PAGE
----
Laptops and learning

The emergence of portable and affordable laptops in the 1990s was accompanied by optimistic predictions about how this would transform education. Many early-adopters of technology in education promoted “one-to-one computing” in schools where laptops were issued to every student. Other schools moved towards the so-called “bring your own device” (BYOD) model. One educational charity named the “One Laptop per Child” (OLPC) organization set out to issue small laptops to millions of children in the developing world.

The benefits of equipping every student with computers have been the subject of lively debates among educators. Early on, one-to-one computing schools encountered many challenges such as capital costs, ongoing maintenance, support, licensing and security. Rather than being a panacea for educators, recent educational research suggests that laptops may actually harm learning. The primary concern is the multitude of distractions that accompany laptops such as social networking, games and videos. I have observed many screens from the back of a classroom “tuned” to other tasks. This should not be surprising – the design of modern software coupled with ubiquitous wireless networks allows many programs to run simultaneously, each with its own alerts and updates. It seems as if these modern devices have been engineered for distraction. Gary Small, author of iBrain, observes how our digital devices plunge us into a state of “continuous partial attention,” and attention is a valuable resource in the classroom. Contrary to their own impressions, students cannot multi-task well.

A recent study published by the journal Computers and Education has demonstrated that laptops have an effect beyond their users to surrounding students, sometimes referred to as the “secondhand smoke effect.” Multitasking on laptops was shown to be “detrimental to comprehension of lecture content” for both the laptop users as well as nearby students. Moreover, students were unaware of the extent to which they were being distracted.

The pen is mightier
Even for the disciplined student who resists distractions, it seems laptops are less effective than handwritten notes. Another recent study published in the Journal of Psychological Science titled “The Pen Is Mightier Than the Keyboard” compared longhand note taking with laptop note taking. The results showed that even when laptops were used strictly for taking notes, their use results in “shallower processing.” It seems that students process things more deeply when using longhand. The study discovered that students who took notes on laptops performed worse than students who took notes using longhand.

I teach computer science, so the notion of banning computers from my classes seems absurd. My approach has been to treat college students as adults; if they want to squander their time playing games and reading Facebook during class, it is their responsibility. However, as a teacher, I am also responsible to ensure that the activity of some students does not affect the learning environment for others. Furthermore, the culture of the classroom, including class discussions, can be impaired when students are distracted. For this reason, I have recently insisted on a “laptop contract” with my students. In this contract, students are encouraged to use longhand, but may use laptops on the condition that they disable their wi-fi connection (except when necessary to minimize distractions) and commit to using the laptop for class-related work only.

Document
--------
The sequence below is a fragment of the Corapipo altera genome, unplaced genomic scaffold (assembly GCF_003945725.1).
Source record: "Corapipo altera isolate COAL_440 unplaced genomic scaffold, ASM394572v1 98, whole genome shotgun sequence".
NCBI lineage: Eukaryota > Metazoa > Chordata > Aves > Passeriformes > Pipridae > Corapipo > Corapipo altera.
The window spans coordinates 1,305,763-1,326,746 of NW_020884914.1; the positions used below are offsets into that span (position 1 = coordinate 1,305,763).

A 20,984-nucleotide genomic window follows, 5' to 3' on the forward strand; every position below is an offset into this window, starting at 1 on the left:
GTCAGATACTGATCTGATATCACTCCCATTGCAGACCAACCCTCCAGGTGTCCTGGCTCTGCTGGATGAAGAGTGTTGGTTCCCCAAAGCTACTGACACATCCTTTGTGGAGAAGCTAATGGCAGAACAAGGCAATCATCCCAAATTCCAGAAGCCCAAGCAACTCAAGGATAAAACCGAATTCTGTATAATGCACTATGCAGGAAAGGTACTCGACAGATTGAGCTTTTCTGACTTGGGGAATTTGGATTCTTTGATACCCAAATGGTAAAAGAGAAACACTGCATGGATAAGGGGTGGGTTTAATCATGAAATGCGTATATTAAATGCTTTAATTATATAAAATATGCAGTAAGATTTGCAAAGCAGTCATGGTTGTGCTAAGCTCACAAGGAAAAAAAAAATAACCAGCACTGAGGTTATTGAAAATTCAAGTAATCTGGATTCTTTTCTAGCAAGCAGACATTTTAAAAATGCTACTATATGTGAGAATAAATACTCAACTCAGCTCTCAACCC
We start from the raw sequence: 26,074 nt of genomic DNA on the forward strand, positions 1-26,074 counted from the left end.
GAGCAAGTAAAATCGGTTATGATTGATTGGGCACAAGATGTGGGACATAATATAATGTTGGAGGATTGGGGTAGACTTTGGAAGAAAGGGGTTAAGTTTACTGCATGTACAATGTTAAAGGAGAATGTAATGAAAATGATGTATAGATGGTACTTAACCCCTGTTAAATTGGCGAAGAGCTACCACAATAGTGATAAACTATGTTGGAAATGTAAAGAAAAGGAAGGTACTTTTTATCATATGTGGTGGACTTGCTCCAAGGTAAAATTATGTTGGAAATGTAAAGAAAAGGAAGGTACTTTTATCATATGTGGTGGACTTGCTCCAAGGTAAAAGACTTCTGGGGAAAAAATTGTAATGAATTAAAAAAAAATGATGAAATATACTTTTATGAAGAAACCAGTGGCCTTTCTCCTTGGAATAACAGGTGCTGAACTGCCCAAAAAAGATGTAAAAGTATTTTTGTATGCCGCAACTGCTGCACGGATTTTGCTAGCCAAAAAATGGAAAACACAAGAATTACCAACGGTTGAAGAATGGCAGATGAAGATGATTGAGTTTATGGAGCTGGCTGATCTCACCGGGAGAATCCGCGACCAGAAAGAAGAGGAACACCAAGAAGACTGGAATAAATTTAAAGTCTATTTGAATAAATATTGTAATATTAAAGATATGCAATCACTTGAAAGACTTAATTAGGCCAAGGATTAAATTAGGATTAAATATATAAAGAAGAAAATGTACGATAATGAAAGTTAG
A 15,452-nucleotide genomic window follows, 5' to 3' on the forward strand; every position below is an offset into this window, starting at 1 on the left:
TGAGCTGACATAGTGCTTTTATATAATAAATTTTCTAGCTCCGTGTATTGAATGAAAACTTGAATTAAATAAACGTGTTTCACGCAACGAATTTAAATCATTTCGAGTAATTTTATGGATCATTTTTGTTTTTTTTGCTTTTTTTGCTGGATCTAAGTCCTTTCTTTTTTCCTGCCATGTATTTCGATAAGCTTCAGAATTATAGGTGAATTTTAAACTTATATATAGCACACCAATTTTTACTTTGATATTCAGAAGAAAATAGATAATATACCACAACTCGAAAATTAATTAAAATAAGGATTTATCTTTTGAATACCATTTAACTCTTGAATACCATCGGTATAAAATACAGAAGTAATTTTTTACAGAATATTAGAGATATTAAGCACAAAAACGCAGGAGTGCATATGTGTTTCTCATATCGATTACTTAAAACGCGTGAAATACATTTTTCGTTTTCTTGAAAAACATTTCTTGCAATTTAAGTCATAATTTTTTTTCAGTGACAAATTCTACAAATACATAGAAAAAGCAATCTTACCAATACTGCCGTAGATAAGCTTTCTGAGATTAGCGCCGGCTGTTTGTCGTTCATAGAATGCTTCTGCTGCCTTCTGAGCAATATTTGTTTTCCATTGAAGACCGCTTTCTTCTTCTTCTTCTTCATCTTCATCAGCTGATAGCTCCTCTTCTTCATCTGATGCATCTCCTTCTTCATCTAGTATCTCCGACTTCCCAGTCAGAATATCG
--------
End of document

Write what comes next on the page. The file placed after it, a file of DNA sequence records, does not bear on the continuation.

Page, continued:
I have started discussing some of this research with my students. One of the concepts that I want students to appreciate is that all technologies have a bias, and that it often takes years before the true effects of technologies are recognized. The studies about laptops in the classroom illustrate these points well.

Distractions aside, laptops in the classroom can enhance learning, and I have tried adding activities that make effective use of my students‘ laptops. One of these activities involves stopping lectures to do hands-on computer exercises to illustrate a point in the lecture. Many computer science classes also include a practical lab component devoted to hands-on programming activities. That being said, I still see value in engaging students in traditional “Socratic” lectures and discussions.

What would an appropriate digital device which is designed to be well-suited to the classroom look like? It would be designed to minimize distractions, possess a simple interface, be lightweight with a long battery life and it would retrieve the advantages of longhand note taking. Ironically, such a device may actually end up reproducing the look and feel of a pen and paper. Until such a device arrives, students and teachers should recognize what we gain with laptops in the classroom as well as what we might lose.


  • Derek C. Schuurman is a Canadian currently living in Grand Rapids, Michigan where he is professor of computer science at Calvin University. Prior to arriving at Calvin, he worked as an engineer and taught for many years at Redeemer University. He is a fellow of the American Scientific Affiliation and an Associate Fellow of the Kirby Laing Center for Public Theology. Besides his technical interests he is interested in faith and technology issues. He is the author of Shaping a Digital World: Faith, Culture and Computer Technology (IVP, 2013) and a co-author of A Christian Field Guide to Technology for Engineers and Designers (IVP, 2022).

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